Friday, 20 February 2015

Ascension Earth 2012 -- February 20:02:2015

Ascension Earth 2012


  • 25 Ways That Quantum Mechanics Changed Our View of Reality
  • Monster Black Hole's Mighty Belch Could Transform Our Entire Galaxy
  • Earth's Moon May Not Be Critical to Life Afterall
  • Poll Reveals Public Skepticism of Government and Private Human Spaceflight
  • The Problem of Darwinian Evolution with Science
  • The Worst Kids Toys Ever Created
  • Why Are There Seasons?
  • Strange UFO Inidents & E-Cat Cold Fusion Breakthroughs on Coast To Coast Radio
  • 50 AMAZING Facts to Blow Your Mind! #11
Posted: 19 Feb 2015 06:03 PM PST




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Posted: 19 Feb 2015 05:51 PM PST
This artist's illustration depicts the furious cosmic winds streaming out from a monster supermassive black hole as detected by NASA's NuSTAR space telescope and the European Space Agency's XMM-Newton X-ray observatory.
This artist's illustration depicts the furious cosmic winds streaming out from a monster supermassive black hole as detected by NASA's NuSTAR space telescope and the European Space Agency's XMM-Newton X-ray observatory.


Except from space.com

A ravenous, giant black hole has belched up a bubble of cosmic wind so powerfulthat it could change the fate of an entire galaxy, according to new observations.
Researchers using two X-ray telescopes have identified a cosmic wind blowing outward from the supermassive black hole at the center of galaxy PDS 456. Astronomers have seen these winds before, but the authors of the new research say this is the first observation of a wind moving away from the center in every direction, creating a spherical shape.
The wind could have big implications for the future of the galaxy: It will cut down on the black hole's food supply, and slow star formation in the rest of the galaxy, the researchers said. And it's possible that strong cosmic winds are a common part of galaxy evolution — they could be responsible for turning galaxies from bright, active youngsters to quiet middle-agers.

Big eater

The supermassive black hole at the center of PDS 456 is currently gobbling up a substantial amount of food: A smorgasbord of gas and dust surrounds the black hole and is falling into the gravitational sinkhole.
As matter falls, it radiates light. The black hole at the center of PDS 456 is devouring so much matter, that the resulting radiation outshines every star in the galaxy. These kinds of bright young galaxies are known as quasars: a galaxy with an incredibly bright center, powered by a supermassive black hole with a big appetite.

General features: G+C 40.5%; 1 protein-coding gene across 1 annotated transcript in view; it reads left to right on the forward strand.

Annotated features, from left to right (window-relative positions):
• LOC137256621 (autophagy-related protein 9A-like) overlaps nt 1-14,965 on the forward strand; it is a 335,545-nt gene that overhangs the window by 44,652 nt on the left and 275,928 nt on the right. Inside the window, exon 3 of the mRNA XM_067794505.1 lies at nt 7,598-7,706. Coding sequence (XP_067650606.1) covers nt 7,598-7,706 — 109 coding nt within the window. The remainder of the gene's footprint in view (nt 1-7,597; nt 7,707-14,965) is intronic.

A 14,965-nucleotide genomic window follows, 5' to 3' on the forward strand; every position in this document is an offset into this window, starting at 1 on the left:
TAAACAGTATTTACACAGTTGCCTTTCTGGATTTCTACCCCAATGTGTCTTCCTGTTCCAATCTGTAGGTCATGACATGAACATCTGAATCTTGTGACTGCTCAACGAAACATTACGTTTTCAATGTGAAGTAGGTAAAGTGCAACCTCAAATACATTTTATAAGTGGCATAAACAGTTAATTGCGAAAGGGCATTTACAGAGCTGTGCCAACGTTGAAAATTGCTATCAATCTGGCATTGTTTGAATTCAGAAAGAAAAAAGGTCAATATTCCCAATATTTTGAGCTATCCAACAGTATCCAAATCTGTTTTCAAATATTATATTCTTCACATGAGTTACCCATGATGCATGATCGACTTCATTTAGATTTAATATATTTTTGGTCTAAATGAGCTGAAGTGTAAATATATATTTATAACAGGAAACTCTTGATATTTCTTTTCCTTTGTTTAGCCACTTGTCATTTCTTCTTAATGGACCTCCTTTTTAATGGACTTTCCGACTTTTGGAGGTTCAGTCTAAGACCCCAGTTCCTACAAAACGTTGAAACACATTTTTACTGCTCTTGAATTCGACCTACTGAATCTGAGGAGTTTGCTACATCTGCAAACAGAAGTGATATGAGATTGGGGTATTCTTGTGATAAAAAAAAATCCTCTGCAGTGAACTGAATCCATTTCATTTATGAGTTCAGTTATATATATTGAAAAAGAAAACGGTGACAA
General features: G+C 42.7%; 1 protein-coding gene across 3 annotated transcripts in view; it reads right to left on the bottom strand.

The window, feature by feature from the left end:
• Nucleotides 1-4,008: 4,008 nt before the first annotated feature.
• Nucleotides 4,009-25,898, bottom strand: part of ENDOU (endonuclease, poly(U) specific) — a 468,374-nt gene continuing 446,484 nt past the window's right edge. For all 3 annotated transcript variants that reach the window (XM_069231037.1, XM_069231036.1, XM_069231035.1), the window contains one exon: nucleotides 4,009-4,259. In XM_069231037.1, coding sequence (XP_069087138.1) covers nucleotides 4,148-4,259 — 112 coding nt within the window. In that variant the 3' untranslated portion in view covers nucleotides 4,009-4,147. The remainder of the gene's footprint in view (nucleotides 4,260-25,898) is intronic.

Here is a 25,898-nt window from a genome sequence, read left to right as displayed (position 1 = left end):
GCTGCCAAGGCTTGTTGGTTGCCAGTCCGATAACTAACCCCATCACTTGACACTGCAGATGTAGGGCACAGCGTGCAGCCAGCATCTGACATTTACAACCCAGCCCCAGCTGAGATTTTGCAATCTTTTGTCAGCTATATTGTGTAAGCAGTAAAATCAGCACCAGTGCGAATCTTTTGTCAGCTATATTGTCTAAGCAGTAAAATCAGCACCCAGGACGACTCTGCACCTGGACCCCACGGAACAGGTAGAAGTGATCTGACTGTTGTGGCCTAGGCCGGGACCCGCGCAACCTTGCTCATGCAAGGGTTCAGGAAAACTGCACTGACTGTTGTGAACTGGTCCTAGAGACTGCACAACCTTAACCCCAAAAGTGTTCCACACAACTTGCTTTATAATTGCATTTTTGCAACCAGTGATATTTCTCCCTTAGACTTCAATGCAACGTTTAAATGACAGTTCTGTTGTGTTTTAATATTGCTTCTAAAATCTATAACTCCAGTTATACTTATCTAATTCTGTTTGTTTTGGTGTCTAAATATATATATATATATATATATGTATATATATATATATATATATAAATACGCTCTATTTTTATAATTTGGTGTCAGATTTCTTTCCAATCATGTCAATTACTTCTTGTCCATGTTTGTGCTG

New observations of PDS 456 have revealed a bubble of gas moving outward, away from the black hole. Using NASA's Nuclear Spectroscopic Telescope Array (NuSTAR) and ESA’s (European Space Agency) XMM-Newton, the authors of the new research imaged the galaxy on five separate occassions in 2013 and 2014. The researchers say they can show that the photons of light emitted by the in-falling matter are pushing on nearby gas, creating the wind.
Scientists have studied these cosmic winds before, but the authors of the new research say their work goes a step further.
"It tells us that the shape of the wind is not just a narrow beam pointed in our direction. It is really a wind that is flowing in every direction away from the black hole," said Emanuele Nardini, a postdoctoral researcher at Keele University in Staffordshire, England. "With a spherical wind, the amount of mass it carries out is much larger than just a narrow beam."
According to a statement from NASA, galaxy PDS 456 "sustains winds that carry more energy every second than is emitted by more than a trillion suns." Such powerful winds could change the entire landscape of PDS 456, the researchers say. First, the wind will blow through the disk of matter surrounding the black hole — this disk currently serves as the black hole's food supply. The cosmic wind created by the black hole's appetite could significantly reduce or destroy the disk. In other words, the black hole cannot have its cake and eat it, too. 

Bright young things

With no matter left to fall into the black hole, the radiation would cease as well. The brilliant center of the quasar will dim. By diminishing the black hole's food supply, they may turn quasars and other "active galaxies" like PDS 456 into quiescent galaxies like the Milky Way. Theorists have proposed that cosmic winds could explain why there are more young active galaxies than old active galaxies.
"We know that in almost every galaxy, a supermassive black hole resides in the center," said Nardini. "But, most of the galaxies we see today are quiescent, they are not active in any way. The fact that galaxies today are quiescent — we have to find an explanation for that in something that happened a long time ago."
In addition to quenching the radiation from an active black hole, these cosmic winds may slow down star formation in galaxies. The cosmic wind could blow through regions thick with gas and dust, where young stars form, and thin out the fertile stellar soil.
"If you have a black hole with this kind of wind, in millions of years [the winds] will be able to quench star formation and create a galaxy like our own," Nardini said. Stars will still form in the Milky Way, but not at the high rate of many young galaxies.